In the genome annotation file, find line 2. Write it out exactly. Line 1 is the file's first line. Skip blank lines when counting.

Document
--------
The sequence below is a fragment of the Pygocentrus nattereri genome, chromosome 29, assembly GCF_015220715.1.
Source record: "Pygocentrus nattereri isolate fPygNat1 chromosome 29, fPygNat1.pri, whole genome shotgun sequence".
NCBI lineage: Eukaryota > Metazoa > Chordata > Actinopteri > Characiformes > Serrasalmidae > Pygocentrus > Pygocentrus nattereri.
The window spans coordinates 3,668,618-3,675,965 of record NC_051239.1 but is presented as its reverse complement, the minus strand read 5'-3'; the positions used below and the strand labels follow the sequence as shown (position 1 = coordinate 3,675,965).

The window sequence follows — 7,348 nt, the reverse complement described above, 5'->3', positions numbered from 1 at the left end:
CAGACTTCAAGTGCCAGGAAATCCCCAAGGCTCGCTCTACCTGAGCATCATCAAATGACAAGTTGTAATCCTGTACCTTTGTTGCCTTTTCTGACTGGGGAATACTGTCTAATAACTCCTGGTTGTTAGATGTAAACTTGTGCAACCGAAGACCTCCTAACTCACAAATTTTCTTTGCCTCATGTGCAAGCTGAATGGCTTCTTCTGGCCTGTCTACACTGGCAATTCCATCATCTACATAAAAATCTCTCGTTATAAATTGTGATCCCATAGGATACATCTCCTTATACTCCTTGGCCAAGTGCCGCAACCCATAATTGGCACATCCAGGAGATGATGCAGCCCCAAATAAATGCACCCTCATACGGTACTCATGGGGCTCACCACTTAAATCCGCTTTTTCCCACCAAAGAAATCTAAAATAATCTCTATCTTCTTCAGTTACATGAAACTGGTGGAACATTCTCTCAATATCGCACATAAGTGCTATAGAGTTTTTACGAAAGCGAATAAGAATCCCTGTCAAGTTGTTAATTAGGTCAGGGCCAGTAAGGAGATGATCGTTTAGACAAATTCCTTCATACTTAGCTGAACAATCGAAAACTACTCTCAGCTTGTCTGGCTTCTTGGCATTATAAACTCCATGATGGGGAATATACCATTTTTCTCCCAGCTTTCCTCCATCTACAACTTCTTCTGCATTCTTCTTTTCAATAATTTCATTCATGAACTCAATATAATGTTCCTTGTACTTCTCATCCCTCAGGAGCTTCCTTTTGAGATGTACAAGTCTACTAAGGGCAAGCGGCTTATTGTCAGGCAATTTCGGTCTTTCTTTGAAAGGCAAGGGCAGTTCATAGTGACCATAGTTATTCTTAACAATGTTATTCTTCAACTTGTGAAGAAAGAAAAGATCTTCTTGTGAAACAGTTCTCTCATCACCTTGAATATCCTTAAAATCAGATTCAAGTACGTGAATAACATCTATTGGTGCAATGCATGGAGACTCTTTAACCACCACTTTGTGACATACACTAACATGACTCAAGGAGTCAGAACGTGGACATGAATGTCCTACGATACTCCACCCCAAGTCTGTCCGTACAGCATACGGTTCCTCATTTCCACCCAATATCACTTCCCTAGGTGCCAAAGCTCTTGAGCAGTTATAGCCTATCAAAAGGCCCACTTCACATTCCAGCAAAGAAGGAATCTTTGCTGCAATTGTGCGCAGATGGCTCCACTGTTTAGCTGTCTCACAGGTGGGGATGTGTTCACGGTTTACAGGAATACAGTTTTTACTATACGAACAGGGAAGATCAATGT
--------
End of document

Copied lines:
Source record: "Pygocentrus nattereri isolate fPygNat1 chromosome 29, fPygNat1.pri, whole genome shotgun sequence".